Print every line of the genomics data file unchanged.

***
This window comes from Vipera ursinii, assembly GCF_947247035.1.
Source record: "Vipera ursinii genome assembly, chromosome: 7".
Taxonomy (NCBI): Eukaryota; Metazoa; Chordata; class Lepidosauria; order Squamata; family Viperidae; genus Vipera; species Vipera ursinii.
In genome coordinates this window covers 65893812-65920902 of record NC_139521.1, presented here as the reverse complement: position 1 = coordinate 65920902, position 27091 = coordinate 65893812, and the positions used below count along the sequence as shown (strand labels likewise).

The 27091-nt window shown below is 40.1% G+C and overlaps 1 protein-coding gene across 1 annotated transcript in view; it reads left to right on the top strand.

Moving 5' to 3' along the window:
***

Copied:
This window comes from Vipera ursinii, assembly GCF_947247035.1.
Source record: "Vipera ursinii genome assembly, chromosome: 7".
Taxonomy (NCBI): Eukaryota; Metazoa; Chordata; class Lepidosauria; order Squamata; family Viperidae; genus Vipera; species Vipera ursinii.
In genome coordinates this window covers 65893812-65920902 of record NC_139521.1, presented here as the reverse complement: position 1 = coordinate 65920902, position 27091 = coordinate 65893812, and the positions used below count along the sequence as shown (strand labels likewise).

The 27091-nt window shown below is 40.1% G+C and overlaps 1 protein-coding gene across 1 annotated transcript in view; it reads left to right on the top strand.

Moving 5' to 3' along the window: